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I am currently looking into mixed effect models and I am trying to understand the difference between adding a random effect and adding a covariate to a linear model. Consider this example:

library(lme4)
df <- read.csv("https://assets.datacamp.com/production/repositories/1803/datasets/eb95cb6973afa56c38ba53cfd8058c72f768322f/countyBirthsDataUse.csv")
df <- na.omit(df)
# only look at some states, otherwise to messy
df <- df %>%
  filter(State %in% c("SC","CT","CA"))
model1 <- lmer(BirthRate ~ AverageAgeofMother + (1|State), df)

ggplot(df, aes(x = AverageAgeofMother, y = BirthRate, colour = State)) +
  geom_point(size=3) +
  geom_line(aes(y = predict(model1)),size=1)

enter image description here

As you can see, I am trying to predict the BirthRate using the AverageAgeofMother. I see that there are differences depending on the state (different intercepts).

If I now use model1 to predict new data, does the model account for these differences in state? If so, how is the done on a mathematical level (if possible, please explain it rather simple). Using a very simple linear model gives a different intercept and slope, so I guess something more complex than just averaging the intercepts/slope is going on.

Lastly, can somebody point out to me what the difference is between using a mixed model like I did and using multiple regression (lm(BirthRate ~ AverageAgeofMother + State). If I am not mistaken, in this case I am also considering the effect the State has on the BirthRate

Any insights are appreciated!

Cheers!

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Yes, the model will account for differences in states. As you have noted, each state has it's own intercept and this is exactly what happens on the mathematical level - there is a global intercept and each state has a it's own intercepts which is an offset from the global intercept. In most software the random effects are assumed to be normally distributed, so when you have few groups it is often better to model them as fixed effects, otherwise the software is trying to estimate a variance for a variable from very few observations.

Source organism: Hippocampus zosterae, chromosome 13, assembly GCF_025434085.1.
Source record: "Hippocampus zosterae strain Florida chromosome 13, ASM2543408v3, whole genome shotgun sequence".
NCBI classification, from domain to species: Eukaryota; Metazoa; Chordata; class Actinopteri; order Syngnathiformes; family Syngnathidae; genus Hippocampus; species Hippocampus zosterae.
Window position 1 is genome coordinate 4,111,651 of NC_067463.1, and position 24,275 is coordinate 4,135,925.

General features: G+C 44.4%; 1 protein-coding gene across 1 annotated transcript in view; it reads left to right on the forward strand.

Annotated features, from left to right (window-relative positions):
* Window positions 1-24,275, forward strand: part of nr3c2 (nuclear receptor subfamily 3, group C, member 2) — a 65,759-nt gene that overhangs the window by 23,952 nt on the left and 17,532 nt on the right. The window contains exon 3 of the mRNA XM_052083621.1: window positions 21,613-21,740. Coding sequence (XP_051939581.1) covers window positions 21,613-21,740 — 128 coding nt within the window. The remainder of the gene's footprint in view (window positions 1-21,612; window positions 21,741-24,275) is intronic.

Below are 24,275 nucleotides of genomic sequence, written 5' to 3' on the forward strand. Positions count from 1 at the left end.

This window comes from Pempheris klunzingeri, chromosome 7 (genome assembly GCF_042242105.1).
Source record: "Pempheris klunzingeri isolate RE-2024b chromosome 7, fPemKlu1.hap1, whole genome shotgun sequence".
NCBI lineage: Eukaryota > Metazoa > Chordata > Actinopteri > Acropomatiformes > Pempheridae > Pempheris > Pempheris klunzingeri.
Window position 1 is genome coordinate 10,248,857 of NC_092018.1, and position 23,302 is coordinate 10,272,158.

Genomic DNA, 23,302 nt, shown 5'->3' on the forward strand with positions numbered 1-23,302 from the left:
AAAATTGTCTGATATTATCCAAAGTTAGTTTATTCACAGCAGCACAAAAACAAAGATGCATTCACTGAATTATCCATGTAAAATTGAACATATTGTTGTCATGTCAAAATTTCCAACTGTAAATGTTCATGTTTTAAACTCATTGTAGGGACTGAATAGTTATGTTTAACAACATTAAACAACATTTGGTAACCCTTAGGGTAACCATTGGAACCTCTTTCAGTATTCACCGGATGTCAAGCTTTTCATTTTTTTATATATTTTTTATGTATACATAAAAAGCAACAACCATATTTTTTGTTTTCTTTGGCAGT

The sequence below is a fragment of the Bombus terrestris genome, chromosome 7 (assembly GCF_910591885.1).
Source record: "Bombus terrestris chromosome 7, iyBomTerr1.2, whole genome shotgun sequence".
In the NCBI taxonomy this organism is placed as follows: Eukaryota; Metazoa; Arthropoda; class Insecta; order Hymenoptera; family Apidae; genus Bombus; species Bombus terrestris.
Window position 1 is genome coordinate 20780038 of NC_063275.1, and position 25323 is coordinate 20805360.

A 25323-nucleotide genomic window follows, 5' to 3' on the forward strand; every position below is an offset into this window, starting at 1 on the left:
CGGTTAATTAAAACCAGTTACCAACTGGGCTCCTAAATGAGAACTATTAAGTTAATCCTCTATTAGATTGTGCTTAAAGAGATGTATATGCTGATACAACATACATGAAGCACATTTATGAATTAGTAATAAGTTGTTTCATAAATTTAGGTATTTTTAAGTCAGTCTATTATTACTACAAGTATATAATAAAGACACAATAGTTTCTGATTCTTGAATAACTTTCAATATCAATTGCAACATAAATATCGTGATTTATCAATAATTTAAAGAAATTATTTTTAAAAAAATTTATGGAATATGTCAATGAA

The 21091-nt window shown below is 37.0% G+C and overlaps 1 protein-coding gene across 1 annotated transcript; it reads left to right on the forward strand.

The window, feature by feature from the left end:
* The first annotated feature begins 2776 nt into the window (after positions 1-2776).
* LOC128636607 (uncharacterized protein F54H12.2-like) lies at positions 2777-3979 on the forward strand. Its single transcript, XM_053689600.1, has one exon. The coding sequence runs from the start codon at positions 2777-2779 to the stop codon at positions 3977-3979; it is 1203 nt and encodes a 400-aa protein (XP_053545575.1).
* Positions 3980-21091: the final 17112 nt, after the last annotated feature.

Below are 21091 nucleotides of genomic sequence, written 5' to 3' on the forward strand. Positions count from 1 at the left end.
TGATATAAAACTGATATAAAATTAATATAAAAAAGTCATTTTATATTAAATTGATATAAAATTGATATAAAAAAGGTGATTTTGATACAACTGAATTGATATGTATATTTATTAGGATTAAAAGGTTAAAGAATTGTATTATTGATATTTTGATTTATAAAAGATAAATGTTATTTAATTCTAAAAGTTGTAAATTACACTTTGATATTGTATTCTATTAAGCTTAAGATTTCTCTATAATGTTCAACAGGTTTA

As for the difference the model you fitted and a model with just fixed effects, there isn't much difference when you have a small number of groups, but when the number of groups becomes large it is inconvenent to fit fixed effects, and is also more parsimoneous to use random effects.

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  • $\begingroup$ Thank you for your explanation. If I understood it correctly, depending on the State the woman I am looking at, I am simply adding the intercept which is predicted for the corresponding state from my "global" regression equation. Is that in essence correct? In this case State would simply be a matrix of 0 and 1. $\endgroup$
    – nickhir
    Jun 10 '21 at 12:12
  • $\begingroup$ The predicted value would be the global intercept +/- the intercept for the state, plus the fixed effects. $\endgroup$ Jun 10 '21 at 12:50
  • $\begingroup$ When you have only 3 groups you don't have much information for estimating the variance of the random effects. So I'm not sure random effects works in this case. $\endgroup$ Aug 21 '21 at 12:30
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    $\begingroup$ @FrankHarrell indeed, that's why I recommended fixed effects instead. $\endgroup$ Aug 21 '21 at 13:12

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